how a lasting power of attorney works
The information on the READ MORE link is essential for anyone considering a Lasting Power of Attorney for themselves or for a loved one and we offer the opportunity to download a copy of the information to keep. We also highly recommend that you read ‘Why A Deputyship Should Be Avoided’.
If you are considering making a Lasting Power of Attorney you may be concerned that you will be handing authority to other people to simply take over your life and that you will have little control. If so then you will be pleased to learn that this is not the case. You have the opportunity to say who has legal authority to act for you. But any third parties must, by law, liaise with and consult those you appoint. And those you appoint must respect your views as I shall explain. The legislation involved is the Mental Capacity Act, 2005 and there are five key principles which govern it and protect you. It is important for attorneys to understand those key principles as they are required by law to follow them.
You will see that attorneys must act in the best interest of a person who lacks capacity. The important thing here is that ‘Best Interest’ means doing, as far as possible, what you would have done had you retained capacity. The following information will be helpful in explaining the safeguards that are in place and how your attorneys are to act.
the five key principles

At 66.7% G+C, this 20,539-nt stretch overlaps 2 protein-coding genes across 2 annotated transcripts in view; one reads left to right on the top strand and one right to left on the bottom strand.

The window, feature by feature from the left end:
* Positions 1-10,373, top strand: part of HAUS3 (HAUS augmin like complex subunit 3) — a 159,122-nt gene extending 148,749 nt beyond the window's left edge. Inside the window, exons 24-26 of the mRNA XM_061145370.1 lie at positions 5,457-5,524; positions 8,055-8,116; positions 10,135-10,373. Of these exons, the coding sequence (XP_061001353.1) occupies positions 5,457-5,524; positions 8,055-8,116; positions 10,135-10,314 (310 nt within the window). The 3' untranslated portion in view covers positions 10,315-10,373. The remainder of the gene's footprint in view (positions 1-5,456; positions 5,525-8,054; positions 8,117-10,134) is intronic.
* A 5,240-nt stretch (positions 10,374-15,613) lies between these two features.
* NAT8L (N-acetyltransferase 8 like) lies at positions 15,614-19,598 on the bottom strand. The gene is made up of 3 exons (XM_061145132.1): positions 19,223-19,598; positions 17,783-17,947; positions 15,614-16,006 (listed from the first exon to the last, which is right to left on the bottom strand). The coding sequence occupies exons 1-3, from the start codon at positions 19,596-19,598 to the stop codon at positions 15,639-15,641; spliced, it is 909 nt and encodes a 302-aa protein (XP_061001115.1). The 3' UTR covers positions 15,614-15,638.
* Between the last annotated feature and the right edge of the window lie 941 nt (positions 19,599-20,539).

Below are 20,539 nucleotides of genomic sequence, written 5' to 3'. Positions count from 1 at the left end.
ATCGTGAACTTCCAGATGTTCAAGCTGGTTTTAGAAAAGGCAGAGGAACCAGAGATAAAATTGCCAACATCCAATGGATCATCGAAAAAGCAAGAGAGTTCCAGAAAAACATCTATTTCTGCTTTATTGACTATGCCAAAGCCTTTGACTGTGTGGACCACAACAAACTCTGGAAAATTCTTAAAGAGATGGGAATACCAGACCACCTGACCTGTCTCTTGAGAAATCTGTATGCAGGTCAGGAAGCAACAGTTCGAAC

The Five Key Principles define the approach the law takes since the Mental Capacity Act 2005 and those principles are:
* A presumption of capacity – every adult has the right to make his or her own decisions and must be assumed to have capacity to do so unless it is proved otherwise. That capacity is presumed to be ongoing until there is evidence to the contrary.
* The right for individuals to be supported to make their own decisions – people must be given all appropriate help before it is decided that they do not have the capacity to make a particular decision. Again, people must be given every possible help in making a decision. An inability to make a decision in regard to a matter on one occasion does not give attorneys the right to make a decision for the donor next time. This is a significant change and acknowledges that mental capacity fluctuates.
* That we can all make unwise or eccentric decisions without being considered mentally incapacitated. Attorneys must not attempt to overrule a decision made by the donor purely because it is not the decision they would consider prudent or even reasonable.
* All decisions must be made in the best interests of the person without capacity. The Mental Capacity Act provides a checklist of factors which all decision makers must work through in deciding what is in the best interests of the person for whom they are acting. This includes taking into account the wishes, feelings and beliefs of the person and also wherever possible, and to the fullest extent possible, involving them in the decision-making process.
* Any decisions made should use the least restrictive means of intervention in the affairs of the person for whom attorneys are acting.
the best interest test